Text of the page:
While traffic counts are below expectations on the Port Mann Bridge, is this a result of ‘peak car,’ changing demographics, job shifting, tolls – or is being absorbed on the Pattullo Bridge, the so-called ‘free alternative’ required by provincial policy.
That’s what this commenter thinks:
I think the Pattullo Bridge is taking up most of the slack from the traffic not going on the Port Mann.
And here’s something odd — I think it’s not passenger vehicles, but trucks.
About 75% of the time I cross the Pattullo, there’s a large truck ahead of me taking up both lanes to cross the bridge.
I’ve even heard a rumour that the trucking companies have now told their drivers two things:
1. Take the Pattullo to save the bridge toll
2. Always take both lanes for “safety” reasons (And this is apparently illegal so it’s probably not in writing anywhere, but it would be fun to see that actually written out on some trucking company’s website)
I’ve been crossing the Pattullo for 30 years, and it’s only in the last couple of years that I’ve seen this many trucks taking both lanes on the Pattullo. Since the bridge hasn’t actually shrunk, and I’m assuming that trucks haven’t gotten wider, it must be because of the toll bridge.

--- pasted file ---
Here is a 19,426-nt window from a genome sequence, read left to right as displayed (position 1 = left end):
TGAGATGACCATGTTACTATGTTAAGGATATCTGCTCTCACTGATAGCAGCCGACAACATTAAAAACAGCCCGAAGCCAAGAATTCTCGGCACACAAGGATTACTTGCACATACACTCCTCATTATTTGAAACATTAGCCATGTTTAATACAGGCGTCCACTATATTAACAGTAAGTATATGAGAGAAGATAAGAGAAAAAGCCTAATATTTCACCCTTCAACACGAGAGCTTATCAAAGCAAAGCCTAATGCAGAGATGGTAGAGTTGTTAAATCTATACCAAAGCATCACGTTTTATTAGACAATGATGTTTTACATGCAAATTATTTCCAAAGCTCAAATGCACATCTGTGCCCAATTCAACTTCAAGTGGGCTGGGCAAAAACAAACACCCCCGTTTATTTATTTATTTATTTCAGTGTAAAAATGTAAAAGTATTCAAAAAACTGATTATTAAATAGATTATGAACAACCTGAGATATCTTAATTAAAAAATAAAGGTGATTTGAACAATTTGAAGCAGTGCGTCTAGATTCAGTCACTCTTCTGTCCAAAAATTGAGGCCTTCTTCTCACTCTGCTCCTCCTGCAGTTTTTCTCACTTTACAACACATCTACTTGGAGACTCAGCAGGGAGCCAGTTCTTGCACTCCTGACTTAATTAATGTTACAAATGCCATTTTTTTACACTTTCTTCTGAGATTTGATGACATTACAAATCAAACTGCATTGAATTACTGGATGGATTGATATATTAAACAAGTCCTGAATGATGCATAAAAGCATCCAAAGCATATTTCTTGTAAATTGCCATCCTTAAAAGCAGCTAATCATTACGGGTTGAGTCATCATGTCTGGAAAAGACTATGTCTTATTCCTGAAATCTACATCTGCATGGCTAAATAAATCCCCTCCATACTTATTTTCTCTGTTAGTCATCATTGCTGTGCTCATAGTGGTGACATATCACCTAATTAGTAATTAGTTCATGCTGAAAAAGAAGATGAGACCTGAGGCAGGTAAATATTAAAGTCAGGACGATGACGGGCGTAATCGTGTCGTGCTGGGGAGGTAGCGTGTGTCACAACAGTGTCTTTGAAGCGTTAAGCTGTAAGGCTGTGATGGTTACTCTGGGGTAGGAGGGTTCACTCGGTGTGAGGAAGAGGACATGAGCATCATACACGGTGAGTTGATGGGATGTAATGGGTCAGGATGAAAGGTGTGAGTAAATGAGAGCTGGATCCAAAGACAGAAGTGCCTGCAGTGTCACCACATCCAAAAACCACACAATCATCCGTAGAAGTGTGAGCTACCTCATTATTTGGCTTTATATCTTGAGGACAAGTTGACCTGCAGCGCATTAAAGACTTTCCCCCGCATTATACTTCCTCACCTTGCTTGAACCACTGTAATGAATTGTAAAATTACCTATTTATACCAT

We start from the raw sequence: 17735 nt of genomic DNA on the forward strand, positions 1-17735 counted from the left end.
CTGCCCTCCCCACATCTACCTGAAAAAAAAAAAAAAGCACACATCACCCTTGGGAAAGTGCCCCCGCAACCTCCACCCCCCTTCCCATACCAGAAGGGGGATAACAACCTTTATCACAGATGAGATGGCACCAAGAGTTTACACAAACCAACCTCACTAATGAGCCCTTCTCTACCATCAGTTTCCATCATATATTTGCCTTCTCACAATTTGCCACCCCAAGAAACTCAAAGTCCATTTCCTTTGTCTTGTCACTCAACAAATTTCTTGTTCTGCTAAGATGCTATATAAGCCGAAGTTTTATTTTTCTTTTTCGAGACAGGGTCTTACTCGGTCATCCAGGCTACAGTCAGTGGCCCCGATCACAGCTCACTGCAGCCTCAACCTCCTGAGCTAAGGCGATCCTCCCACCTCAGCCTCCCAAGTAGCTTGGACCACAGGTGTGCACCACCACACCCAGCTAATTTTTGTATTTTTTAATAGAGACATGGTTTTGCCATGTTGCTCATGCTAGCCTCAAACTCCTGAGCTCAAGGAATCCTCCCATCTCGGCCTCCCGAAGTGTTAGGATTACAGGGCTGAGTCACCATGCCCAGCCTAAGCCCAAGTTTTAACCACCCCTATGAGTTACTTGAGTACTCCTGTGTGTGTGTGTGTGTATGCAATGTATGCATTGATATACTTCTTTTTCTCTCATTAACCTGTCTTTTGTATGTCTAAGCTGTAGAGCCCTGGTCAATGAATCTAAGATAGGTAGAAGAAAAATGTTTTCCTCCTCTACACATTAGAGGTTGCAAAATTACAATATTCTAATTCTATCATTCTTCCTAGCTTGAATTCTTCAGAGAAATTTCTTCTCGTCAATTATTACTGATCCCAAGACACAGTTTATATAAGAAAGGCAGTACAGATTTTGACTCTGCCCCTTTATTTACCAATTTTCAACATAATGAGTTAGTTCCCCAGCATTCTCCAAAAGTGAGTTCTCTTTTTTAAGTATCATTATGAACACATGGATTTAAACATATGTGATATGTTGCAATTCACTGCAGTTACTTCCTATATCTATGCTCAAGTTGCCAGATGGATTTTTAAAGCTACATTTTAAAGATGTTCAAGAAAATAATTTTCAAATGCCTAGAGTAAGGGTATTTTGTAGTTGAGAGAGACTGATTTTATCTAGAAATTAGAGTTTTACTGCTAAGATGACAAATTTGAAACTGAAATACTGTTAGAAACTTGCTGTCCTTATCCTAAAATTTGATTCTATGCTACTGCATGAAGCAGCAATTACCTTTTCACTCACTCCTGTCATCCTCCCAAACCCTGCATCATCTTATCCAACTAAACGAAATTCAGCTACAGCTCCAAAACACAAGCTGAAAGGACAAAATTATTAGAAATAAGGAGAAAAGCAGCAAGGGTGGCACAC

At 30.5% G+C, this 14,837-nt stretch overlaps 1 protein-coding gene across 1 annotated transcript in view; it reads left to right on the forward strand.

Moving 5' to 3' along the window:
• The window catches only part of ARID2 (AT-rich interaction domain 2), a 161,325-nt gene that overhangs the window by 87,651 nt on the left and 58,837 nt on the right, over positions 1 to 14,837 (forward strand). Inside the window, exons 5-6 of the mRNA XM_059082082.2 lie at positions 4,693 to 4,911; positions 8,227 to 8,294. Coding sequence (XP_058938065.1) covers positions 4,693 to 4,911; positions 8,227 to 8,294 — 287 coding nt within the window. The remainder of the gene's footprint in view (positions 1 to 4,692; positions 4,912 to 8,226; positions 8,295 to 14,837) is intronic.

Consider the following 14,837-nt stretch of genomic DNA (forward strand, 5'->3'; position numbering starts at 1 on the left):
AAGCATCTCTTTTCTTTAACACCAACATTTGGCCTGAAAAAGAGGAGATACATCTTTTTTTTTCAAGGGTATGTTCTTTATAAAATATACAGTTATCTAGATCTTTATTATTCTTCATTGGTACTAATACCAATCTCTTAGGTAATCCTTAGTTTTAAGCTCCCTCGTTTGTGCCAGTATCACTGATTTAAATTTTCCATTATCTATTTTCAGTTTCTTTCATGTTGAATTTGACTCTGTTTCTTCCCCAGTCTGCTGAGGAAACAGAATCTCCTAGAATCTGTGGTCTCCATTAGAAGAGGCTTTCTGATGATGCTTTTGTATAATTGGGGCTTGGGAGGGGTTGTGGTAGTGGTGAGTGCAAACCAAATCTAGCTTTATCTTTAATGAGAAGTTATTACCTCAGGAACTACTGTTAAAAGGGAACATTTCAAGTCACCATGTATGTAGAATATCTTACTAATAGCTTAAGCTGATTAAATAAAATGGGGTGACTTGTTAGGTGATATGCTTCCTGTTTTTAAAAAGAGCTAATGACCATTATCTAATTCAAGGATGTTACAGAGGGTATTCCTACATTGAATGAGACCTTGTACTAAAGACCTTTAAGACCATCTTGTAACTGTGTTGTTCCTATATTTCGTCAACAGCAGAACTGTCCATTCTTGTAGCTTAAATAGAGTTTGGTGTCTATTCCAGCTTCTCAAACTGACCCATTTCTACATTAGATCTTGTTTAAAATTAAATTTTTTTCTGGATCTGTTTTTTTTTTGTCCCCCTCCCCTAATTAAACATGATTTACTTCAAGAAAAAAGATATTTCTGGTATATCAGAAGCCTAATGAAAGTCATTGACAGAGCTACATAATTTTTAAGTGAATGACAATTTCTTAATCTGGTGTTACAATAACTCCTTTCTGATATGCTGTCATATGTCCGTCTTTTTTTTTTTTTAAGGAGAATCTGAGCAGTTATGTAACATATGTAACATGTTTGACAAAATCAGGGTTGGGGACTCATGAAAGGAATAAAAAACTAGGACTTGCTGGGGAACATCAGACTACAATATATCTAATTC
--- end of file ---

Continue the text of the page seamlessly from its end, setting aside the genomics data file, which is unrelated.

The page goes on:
When it comes to spending hard-earned taxpayers dollars (of which there is no other kind), why do we fail to appreciate the scale of expenditure when huge numbers are involved? Why, in particular, do we criticize government waste when the numbers are small – hello, Madame Speaker – but often suspend judgment when the numbers are big?
Take the Pattullo Bridge, for instance.
The City of New Westminster released the 33-page report, A Reasonable Approach: A Perspective on the Pattullo Bridge, on Wednesday. … Jim Lowrie, the city’s director of engineering, said a new tolled four-lane bridge would cost $850 million and a rehabilitated four-lane bridge would cost $250 million. He said that compares to a $1.5 billion estimated cost of a new six-lane bridge.
Surrey Coun. Tom Gill, chair of the city’s transportation and infrastructure committee, told the Surrey NOW that … it should have six lanes. He said rehabilitating of the Pattullo Bridge isn’t viable and is a “poor choice” in utilizing taxpayer’s money. … “I would go as far as to say that we should be concentrating on a six-lane bridge.”